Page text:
30 September 2011
How is our parish or school community faring in terms of stewardship? What can we do to make stewardship more ‘intentional’?
These questions were just two of the many facing participants at the two-day Stewardship Institute in Wellington at the end of August, attended by more than 320 people from each parish of the archdiocese as well as from other dioceses and chaplaincies.
Opening the event, Henare Walmsley of Te Kainga marae (Maori chaplaincy), welcomed guest presenters Ed and April Laughlin from Florida, US, in a powhiri which began with the sound of the purerehua (butterfly) and the putatara (shell conch). Dianne Tapara, also from Te Kainga, performed the Karanga.
In his welcome, Archbishop John Dew said he had attended a similar conference in Australia two years ago. Afterwards, he realised how much stewardship challenged him to live a life of discipleship and not just talk about it. ‘People say we are already doing this – and this is a regular response.’ While this was true, ‘if we are open, this will become more intentional’.
Throughout the weekend, the Laughlins developed this theme of intentional stewardship, sharing their understanding of its being a giving of ‘time, talents and treasures’. It was not a programme, but rather ‘a total philosophy of life and spirituality, an attitude of gratitude.’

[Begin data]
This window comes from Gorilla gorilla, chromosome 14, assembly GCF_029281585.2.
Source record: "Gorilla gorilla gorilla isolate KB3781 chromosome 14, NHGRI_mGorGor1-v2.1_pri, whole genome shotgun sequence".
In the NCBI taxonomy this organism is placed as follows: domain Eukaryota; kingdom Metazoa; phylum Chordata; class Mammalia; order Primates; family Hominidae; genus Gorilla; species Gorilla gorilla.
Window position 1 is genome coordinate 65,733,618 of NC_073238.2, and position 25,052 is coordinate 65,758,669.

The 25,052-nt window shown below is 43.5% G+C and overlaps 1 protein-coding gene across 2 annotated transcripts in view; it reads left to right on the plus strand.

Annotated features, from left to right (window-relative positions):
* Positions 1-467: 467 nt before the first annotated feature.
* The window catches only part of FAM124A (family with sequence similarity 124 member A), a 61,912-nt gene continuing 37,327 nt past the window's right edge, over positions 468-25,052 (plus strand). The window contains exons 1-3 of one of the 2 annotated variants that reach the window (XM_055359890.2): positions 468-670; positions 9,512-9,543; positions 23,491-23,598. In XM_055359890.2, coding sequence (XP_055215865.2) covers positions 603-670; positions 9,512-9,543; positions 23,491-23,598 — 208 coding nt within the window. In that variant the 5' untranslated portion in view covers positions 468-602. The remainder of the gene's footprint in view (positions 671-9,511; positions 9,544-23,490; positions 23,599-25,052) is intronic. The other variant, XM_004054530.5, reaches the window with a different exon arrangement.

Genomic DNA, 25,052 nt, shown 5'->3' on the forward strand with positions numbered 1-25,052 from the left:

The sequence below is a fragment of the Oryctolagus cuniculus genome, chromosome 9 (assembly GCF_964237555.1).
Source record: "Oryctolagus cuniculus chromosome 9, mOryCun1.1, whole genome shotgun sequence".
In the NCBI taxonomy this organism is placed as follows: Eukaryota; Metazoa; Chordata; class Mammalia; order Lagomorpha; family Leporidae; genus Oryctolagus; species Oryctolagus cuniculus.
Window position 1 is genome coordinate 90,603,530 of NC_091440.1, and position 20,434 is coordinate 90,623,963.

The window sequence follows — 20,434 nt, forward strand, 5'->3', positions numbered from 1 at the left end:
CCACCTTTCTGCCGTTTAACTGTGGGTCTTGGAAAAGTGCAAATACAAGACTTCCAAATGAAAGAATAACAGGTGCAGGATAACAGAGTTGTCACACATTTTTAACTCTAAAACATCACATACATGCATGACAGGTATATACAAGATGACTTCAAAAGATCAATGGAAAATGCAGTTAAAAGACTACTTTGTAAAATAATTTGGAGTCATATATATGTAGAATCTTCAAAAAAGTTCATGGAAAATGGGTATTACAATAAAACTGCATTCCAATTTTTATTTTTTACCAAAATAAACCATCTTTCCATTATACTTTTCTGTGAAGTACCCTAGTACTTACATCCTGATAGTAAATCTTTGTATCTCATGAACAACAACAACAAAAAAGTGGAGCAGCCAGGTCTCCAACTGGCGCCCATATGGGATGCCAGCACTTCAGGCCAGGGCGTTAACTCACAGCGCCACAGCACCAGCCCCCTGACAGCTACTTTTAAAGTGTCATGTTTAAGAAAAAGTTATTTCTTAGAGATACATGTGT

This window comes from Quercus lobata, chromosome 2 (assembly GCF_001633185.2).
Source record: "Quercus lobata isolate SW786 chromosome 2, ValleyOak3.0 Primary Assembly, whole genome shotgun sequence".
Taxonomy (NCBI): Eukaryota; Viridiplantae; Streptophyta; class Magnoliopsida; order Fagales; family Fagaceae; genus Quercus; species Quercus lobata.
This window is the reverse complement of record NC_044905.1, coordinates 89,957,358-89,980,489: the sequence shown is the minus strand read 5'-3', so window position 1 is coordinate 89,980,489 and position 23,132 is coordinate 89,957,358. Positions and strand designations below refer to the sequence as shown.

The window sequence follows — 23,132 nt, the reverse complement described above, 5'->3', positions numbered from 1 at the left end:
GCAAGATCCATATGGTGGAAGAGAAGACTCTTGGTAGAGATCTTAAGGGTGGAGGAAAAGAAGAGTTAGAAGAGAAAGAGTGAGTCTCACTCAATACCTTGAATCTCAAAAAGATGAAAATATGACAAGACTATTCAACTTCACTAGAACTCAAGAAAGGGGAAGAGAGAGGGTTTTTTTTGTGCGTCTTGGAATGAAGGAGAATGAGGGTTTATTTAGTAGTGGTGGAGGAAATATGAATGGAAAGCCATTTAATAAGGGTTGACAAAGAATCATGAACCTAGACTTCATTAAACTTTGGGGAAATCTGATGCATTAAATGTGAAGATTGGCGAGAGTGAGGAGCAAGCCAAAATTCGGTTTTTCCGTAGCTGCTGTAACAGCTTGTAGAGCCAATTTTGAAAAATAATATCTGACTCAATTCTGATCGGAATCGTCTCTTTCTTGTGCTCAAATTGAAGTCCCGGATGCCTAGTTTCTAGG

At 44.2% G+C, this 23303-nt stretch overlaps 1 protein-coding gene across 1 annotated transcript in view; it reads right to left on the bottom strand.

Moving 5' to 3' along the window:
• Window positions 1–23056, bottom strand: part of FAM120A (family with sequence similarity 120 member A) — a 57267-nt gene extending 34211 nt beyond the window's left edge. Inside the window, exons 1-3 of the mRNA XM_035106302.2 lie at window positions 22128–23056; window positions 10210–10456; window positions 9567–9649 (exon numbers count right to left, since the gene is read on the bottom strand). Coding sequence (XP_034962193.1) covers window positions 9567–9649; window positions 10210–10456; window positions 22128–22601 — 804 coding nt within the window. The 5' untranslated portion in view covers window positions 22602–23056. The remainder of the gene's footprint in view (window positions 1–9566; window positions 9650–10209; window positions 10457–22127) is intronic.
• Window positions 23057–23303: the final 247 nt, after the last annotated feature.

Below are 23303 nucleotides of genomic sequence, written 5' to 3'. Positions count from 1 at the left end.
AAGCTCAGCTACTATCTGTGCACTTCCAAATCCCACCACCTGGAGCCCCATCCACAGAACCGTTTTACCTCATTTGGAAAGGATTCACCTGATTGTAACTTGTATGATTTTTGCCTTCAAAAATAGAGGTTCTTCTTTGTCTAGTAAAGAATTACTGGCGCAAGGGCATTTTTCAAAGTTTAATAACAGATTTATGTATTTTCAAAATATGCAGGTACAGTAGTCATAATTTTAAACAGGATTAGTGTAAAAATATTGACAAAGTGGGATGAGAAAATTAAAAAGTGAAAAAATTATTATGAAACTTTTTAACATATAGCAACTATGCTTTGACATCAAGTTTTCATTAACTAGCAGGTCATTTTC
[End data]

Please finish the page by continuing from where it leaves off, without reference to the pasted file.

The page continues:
The couple’s conversion to this attitude of gratitude came out of a life-changing event, an accident in which their toddler son suffered third-degree burns. (He is now a healthy adult with his own family.) The experience led to a life of giving out of gratitude, not from a sense of obligation or duty, and moving out from their own family to the school and parish family. They spoke of ‘radical gratitude versus perpetual dissatisfaction’, explaining that instead of the current culture of complaining, Christians were called to ‘gratitude and generosity’.
The couple’s willingness to share their own struggle caught the attention of Kamilo Lui of St Bernadette’s Naenae. ‘I appreciated that all the points April and Ed covered came from things they had experienced themselves in their life – and that’s what grabbed me.’
Roy Scoon, chair of St Joseph’s Upper Hutt, summed up the challenge of making stewardship intentional as: ‘For us the opportunity is to build up a stronger relationship, bringing the school and parish community into one.’ He liked the idea of asking college students who were former pupils at the local primary school to become mentors to the younger children. ‘Otherwise you have silos and no one talks to each other.’
The key for Shane Connolly of St Anne’s, Newtown, was that ‘the giving is out of gratitude – recognising the things that we take for granted and being grateful and encouraging others to be grateful.’
That parishes were already doing much of what the Laughlins spoke of – albeit under a different name – was an often heard comment. A Parish Stewardship Report Card gave participants an opportunity to reflect on how well their parishes were doing. Asked about life in the archdiocese in terms of stewardship, Director of Pastoral Services Lorraine McArthur said that many programmes fitted the criteria for stewardship in action.
The sense of hospitality and belonging was alive in all its schools. She cited St Theresa’s in Plimmerton where the school community has a powhiri for each new entrant. At St Bernadette’s in Naenae, the lay pastoral leader and the school principal planned together to minister to people in both parish and school. Side-by-side mentoring had also ‘really taken off in our parishes’.